I love plain English. Not boring English, but English that is a pleasure to read.
The journalist John Rentoul feels the same way, as he has written a wonderful short book called The banned list: a manifesto against jargon and cliché. You can download it as an e-book or pick up a printed version.
In today’s online world, phrases move from vivid newcomer to cliché far more quickly. Rentoul mentions ‘It’s the economy, stupid’ as the phrase that first provoked him. This famous slogan is now 20 years old, and was a highlight of Bill Clinton’s first presidential campaign.
By contrast, few of today’s new expressions will still be around in 2032. Take ‘roadmap’. This has spread like wildfire in the last year or so, almost replacing a perfectly adequate, and shorter, word: plan. Another phrase, or device, banned by Rentoul is the intensely annoying trick of using full stops for emphasis. (The.Best.Book.Ever.) This may have been clever once (though I doubt it) but it’s now just very irritating. It’s the linguistic equivalent of 1970s chocolate coloured bathroom suites.
Politicians are the worst offenders. They should pay 75% tax for a year if they use phrases like ‘hard-working families’ or ‘delivering on a promise (or agenda)’.
John Rentoul is following the example of Sir Ernest Gowers, who wrote Plain Words in 1948 to help civil servants write clearly. As Gowers said, the idea of writing is to get an idea from one person’s mind to another. Jargon baffles people while clichés can distract and also reduce a writer’s credibility. I bought Gowers’ updated book, the Complete Plain Words, when I was at university in the 1980s and applauded his intentions.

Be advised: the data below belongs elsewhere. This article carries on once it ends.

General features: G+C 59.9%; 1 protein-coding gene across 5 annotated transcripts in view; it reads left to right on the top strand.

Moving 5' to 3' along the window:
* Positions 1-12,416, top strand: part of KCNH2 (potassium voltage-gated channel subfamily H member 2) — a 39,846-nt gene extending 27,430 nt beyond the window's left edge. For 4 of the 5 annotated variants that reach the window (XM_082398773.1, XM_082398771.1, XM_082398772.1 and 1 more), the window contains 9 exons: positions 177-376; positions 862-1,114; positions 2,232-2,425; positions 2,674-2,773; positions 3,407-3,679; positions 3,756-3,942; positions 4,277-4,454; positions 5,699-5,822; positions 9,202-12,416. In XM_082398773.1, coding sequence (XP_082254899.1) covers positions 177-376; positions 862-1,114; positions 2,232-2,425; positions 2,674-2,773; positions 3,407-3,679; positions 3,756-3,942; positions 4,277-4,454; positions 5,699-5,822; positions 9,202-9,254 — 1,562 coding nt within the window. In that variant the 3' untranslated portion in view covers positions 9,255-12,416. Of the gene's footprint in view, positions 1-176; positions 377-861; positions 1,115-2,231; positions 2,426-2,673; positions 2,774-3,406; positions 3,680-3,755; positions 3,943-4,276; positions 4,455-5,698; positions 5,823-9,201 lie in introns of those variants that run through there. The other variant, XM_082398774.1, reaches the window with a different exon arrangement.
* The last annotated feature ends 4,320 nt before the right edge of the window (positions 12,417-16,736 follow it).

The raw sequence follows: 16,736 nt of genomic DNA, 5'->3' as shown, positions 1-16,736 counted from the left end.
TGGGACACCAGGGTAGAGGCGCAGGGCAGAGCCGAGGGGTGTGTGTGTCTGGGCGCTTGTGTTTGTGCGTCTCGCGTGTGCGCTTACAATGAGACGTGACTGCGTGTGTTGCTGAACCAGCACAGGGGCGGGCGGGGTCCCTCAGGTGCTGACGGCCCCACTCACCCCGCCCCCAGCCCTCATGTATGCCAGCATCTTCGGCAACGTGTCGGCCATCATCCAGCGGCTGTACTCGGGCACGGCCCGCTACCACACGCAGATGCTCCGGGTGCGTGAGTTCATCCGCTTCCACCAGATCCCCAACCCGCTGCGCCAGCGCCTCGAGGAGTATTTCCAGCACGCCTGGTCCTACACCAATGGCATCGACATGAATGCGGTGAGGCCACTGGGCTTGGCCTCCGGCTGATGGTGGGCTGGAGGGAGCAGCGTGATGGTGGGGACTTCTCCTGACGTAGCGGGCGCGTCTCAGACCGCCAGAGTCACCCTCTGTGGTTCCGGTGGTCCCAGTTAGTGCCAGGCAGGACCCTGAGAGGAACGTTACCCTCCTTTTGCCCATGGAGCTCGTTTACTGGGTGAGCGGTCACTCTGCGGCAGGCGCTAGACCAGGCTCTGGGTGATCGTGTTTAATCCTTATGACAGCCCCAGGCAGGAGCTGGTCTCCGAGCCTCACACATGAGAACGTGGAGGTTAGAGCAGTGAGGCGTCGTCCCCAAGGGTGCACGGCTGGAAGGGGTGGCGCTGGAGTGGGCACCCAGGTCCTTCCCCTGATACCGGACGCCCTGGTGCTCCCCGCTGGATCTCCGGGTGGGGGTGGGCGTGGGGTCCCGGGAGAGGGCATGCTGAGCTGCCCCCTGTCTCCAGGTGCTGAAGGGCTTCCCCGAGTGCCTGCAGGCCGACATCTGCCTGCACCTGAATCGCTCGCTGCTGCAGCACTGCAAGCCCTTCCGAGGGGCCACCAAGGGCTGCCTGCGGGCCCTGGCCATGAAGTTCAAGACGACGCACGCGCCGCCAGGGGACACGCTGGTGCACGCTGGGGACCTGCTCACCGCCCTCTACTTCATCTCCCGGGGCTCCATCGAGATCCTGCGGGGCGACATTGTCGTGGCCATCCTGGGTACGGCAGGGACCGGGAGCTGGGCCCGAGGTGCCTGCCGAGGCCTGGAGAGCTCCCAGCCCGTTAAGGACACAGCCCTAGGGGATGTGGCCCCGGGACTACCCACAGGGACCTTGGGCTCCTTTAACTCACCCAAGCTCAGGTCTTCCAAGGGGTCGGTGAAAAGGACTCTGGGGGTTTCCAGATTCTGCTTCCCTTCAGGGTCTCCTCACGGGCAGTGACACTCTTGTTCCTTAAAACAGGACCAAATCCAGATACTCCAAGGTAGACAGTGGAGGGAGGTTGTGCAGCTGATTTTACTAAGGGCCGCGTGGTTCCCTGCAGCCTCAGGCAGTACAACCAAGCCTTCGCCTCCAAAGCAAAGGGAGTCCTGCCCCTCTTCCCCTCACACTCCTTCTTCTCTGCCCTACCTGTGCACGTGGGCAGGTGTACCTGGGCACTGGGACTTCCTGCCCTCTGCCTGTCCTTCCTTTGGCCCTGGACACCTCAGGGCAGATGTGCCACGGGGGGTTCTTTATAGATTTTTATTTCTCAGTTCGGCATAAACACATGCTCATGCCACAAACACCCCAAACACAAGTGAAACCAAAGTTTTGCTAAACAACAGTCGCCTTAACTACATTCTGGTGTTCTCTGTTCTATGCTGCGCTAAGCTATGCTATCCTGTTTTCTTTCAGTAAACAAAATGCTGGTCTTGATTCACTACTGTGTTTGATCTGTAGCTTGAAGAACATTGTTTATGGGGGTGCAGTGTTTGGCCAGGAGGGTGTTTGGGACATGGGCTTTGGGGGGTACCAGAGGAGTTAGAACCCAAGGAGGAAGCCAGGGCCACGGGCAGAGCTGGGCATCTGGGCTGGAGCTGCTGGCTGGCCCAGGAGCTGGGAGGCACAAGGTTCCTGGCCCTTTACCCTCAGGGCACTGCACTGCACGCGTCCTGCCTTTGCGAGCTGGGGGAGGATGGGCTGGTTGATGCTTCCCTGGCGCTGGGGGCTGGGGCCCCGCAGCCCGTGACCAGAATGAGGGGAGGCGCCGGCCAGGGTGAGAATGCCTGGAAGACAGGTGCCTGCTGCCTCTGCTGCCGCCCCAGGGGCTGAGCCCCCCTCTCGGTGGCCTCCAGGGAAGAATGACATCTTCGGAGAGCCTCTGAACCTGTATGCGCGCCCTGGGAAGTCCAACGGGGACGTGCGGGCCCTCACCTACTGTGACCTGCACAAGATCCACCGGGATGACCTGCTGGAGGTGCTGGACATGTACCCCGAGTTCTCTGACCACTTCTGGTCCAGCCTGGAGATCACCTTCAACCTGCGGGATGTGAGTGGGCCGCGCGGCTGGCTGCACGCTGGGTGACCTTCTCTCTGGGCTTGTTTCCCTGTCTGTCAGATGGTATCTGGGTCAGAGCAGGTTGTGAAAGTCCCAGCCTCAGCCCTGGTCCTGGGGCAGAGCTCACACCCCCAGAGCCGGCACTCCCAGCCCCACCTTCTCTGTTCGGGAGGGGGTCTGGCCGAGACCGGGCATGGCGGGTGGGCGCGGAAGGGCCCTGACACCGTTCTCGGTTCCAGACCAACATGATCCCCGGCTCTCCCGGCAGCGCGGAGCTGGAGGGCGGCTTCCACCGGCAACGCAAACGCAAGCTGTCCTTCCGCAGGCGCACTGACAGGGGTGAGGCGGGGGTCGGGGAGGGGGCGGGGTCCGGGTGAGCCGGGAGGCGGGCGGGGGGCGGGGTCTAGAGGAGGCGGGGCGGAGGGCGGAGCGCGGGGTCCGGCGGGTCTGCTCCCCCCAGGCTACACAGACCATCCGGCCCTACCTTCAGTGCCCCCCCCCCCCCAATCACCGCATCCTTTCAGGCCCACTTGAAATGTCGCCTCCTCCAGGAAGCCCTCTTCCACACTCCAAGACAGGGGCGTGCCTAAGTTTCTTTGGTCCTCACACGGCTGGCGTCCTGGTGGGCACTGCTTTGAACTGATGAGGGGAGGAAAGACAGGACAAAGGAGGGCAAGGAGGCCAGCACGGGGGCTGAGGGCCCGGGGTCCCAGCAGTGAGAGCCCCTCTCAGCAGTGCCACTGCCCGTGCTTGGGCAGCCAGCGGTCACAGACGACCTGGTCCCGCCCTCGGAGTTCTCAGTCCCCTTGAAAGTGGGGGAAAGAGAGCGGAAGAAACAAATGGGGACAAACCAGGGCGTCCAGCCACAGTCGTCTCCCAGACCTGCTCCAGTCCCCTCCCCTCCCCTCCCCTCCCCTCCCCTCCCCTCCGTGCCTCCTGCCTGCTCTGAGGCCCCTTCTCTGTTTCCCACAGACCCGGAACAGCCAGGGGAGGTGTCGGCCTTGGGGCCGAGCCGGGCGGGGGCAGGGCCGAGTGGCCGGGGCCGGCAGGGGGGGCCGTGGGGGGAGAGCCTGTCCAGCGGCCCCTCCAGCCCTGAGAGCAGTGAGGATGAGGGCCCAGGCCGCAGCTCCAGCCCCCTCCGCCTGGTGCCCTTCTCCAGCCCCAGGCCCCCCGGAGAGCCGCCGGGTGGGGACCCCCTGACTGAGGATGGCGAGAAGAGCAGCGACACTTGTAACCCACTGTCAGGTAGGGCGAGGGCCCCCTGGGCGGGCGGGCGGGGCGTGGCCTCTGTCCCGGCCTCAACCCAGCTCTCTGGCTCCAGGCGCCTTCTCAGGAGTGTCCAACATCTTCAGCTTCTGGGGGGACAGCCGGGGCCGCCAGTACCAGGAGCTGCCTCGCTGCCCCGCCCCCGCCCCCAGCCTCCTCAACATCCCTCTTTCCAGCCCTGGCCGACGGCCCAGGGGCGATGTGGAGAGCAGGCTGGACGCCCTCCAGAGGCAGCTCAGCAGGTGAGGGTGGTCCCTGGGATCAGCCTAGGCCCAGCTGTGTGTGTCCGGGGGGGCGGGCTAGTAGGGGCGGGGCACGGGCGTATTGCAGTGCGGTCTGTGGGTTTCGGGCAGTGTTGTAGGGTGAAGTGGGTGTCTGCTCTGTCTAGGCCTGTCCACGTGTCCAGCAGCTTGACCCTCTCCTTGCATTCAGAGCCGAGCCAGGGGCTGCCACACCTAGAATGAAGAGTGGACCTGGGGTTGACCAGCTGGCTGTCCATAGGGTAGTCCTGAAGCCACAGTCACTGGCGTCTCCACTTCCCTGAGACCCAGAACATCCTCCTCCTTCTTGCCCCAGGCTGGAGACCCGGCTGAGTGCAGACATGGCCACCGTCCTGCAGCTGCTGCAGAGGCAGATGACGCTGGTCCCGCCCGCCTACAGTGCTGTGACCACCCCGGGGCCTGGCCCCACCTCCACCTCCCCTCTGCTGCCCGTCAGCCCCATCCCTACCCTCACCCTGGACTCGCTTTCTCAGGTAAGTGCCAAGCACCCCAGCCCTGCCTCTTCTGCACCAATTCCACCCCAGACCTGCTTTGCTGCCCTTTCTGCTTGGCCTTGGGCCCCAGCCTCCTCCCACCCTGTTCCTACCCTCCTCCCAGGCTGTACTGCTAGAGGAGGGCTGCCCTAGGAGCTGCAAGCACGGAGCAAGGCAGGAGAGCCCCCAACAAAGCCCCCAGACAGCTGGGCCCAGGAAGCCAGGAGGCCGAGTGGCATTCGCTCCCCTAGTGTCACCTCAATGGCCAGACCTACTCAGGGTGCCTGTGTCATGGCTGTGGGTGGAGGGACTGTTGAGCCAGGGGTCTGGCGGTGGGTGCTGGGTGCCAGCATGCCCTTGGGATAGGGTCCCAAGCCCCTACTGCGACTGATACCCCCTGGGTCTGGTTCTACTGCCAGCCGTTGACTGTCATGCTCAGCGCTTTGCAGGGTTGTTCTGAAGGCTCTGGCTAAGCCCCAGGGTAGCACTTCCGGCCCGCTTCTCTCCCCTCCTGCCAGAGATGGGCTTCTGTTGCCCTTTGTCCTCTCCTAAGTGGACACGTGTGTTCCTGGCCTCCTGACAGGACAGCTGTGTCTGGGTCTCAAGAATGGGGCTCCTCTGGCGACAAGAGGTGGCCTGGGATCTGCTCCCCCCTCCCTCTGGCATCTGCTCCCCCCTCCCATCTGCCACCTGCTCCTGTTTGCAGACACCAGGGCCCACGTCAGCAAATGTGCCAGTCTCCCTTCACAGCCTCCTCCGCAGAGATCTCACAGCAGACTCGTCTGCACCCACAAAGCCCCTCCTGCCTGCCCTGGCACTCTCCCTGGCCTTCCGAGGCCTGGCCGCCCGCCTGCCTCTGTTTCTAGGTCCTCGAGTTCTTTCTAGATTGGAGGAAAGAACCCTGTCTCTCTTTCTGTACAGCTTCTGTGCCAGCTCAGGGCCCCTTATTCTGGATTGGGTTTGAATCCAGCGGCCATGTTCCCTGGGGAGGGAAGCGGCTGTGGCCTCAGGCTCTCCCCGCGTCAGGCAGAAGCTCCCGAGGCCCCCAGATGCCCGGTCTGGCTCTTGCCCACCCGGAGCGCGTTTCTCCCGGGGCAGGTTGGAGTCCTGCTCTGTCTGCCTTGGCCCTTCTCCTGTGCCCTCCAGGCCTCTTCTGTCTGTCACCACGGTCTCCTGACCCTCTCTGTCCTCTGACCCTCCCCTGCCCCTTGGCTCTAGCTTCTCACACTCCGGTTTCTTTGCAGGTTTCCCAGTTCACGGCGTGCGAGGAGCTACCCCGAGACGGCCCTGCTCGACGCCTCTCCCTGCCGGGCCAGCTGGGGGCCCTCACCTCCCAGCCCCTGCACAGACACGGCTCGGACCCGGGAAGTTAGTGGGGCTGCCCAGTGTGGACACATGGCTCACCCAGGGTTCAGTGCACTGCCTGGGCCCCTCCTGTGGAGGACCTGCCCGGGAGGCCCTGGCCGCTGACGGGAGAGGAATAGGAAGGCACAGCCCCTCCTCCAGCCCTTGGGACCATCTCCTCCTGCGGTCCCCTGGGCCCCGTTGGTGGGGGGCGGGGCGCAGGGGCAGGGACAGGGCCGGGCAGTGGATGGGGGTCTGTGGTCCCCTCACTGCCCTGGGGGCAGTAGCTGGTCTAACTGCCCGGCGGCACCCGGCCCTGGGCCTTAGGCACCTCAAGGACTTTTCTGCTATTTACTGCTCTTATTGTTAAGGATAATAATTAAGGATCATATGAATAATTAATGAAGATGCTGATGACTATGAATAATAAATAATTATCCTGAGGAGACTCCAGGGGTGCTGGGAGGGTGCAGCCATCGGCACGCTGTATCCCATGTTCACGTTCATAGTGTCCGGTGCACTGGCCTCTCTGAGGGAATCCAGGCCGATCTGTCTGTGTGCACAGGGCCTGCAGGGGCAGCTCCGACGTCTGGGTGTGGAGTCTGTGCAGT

Rentoul and Gowers both argue that short words and phrases are usually better than long ones. Rentoul describes ‘opportunity’ as a way of saying ‘chance’ in seven syllables instead of one. There are many examples of this: ‘on a monthly basis’ is an ugly way of saying ‘every month’. ‘In terms of’ is almost always a wasted phrase: you can usually delete it. (‘Better value in terms of price’ just means ‘cheaper’.)
All this matters. Tired phrases don’t inspire people. And complicated phrases challenge the reader, who may give up or misunderstand what the writer is saying.
Part of the problem is that some writers think plain words are unimpressive. They think they need to use complicated words to show how clever they are. Yet the opposite is usually true. Clever, eloquent people use the right words and avoid clichés. Winston famously told Anthony Eden ‘As far as I can see you have used every cliché except “God is love” and “Please adjust your dress before leaving.”‘”
My own banned list
So… Why are people starting to start answers to questions with so? As in: “What’s different about the new product?” “So we decided to add…”
“Deliver on a promise”. This is a horrible expression. We used to keep promises. That’s a lovely phrase. So why the horribly ugly alternative? I blame politicians. (I complained about this in a letter published in the Guardian last year.)
“Granularity”. This just means detail. Only a management consultant could have thought this better.
‘Use case’. What’s wrong with ‘use’?
‘Form factor’. This is all too common in the technology industry. Like ‘use case’, the second word is superfluous.
‘The gift that keeps giving’. Shame on the Guardian for using this in an editorial about David Cameron and charities today.
* PS: I was being provocative using ‘And so it begins’ in the headline to this post. Sorry.
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